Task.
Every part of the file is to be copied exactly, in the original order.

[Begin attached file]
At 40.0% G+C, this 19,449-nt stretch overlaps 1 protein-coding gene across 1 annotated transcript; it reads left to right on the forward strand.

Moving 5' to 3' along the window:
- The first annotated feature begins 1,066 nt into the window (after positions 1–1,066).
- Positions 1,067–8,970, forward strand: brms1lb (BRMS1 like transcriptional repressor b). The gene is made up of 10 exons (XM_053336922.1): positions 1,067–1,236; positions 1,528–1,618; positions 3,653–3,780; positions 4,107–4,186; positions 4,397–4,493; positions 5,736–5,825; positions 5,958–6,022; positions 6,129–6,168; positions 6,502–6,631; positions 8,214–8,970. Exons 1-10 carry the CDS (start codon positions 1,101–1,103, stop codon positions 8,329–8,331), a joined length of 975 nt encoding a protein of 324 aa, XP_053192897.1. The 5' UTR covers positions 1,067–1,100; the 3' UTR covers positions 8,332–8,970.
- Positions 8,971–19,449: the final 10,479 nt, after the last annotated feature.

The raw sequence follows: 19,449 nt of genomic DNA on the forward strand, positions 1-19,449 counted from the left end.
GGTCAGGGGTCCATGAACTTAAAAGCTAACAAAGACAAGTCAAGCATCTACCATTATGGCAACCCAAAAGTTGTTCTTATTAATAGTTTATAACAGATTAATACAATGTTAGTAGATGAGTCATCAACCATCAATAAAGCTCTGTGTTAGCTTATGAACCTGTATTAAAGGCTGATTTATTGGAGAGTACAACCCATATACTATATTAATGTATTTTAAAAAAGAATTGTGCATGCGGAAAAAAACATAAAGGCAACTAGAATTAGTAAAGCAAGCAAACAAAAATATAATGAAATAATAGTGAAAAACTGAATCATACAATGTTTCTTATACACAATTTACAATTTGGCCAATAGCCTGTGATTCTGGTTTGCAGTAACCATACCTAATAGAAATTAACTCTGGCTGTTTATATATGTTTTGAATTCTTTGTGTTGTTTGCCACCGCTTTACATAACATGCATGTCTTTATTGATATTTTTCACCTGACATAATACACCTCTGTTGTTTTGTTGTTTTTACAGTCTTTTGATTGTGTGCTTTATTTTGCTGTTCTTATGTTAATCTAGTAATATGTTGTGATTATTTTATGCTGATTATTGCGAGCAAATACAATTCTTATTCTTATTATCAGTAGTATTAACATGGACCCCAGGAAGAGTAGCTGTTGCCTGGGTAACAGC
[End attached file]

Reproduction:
At 40.0% G+C, this 19,449-nt stretch overlaps 1 protein-coding gene across 1 annotated transcript; it reads left to right on the forward strand.

Moving 5' to 3' along the window:
- The first annotated feature begins 1,066 nt into the window (after positions 1–1,066).
- Positions 1,067–8,970, forward strand: brms1lb (BRMS1 like transcriptional repressor b). The gene is made up of 10 exons (XM_053336922.1): positions 1,067–1,236; positions 1,528–1,618; positions 3,653–3,780; positions 4,107–4,186; positions 4,397–4,493; positions 5,736–5,825; positions 5,958–6,022; positions 6,129–6,168; positions 6,502–6,631; positions 8,214–8,970. Exons 1-10 carry the CDS (start codon positions 1,101–1,103, stop codon positions 8,329–8,331), a joined length of 975 nt encoding a protein of 324 aa, XP_053192897.1. The 5' UTR covers positions 1,067–1,100; the 3' UTR covers positions 8,332–8,970.
- Positions 8,971–19,449: the final 10,479 nt, after the last annotated feature.

The raw sequence follows: 19,449 nt of genomic DNA on the forward strand, positions 1-19,449 counted from the left end.
GGTCAGGGGTCCATGAACTTAAAAGCTAACAAAGACAAGTCAAGCATCTACCATTATGGCAACCCAAAAGTTGTTCTTATTAATAGTTTATAACAGATTAATACAATGTTAGTAGATGAGTCATCAACCATCAATAAAGCTCTGTGTTAGCTTATGAACCTGTATTAAAGGCTGATTTATTGGAGAGTACAACCCATATACTATATTAATGTATTTTAAAAAAGAATTGTGCATGCGGAAAAAAACATAAAGGCAACTAGAATTAGTAAAGCAAGCAAACAAAAATATAATGAAATAATAGTGAAAAACTGAATCATACAATGTTTCTTATACACAATTTACAATTTGGCCAATAGCCTGTGATTCTGGTTTGCAGTAACCATACCTAATAGAAATTAACTCTGGCTGTTTATATATGTTTTGAATTCTTTGTGTTGTTTGCCACCGCTTTACATAACATGCATGTCTTTATTGATATTTTTCACCTGACATAATACACCTCTGTTGTTTTGTTGTTTTTACAGTCTTTTGATTGTGTGCTTTATTTTGCTGTTCTTATGTTAATCTAGTAATATGTTGTGATTATTTTATGCTGATTATTGCGAGCAAATACAATTCTTATTCTTATTATCAGTAGTATTAACATGGACCCCAGGAAGAGTAGCTGTTGCCTGGGTAACAGC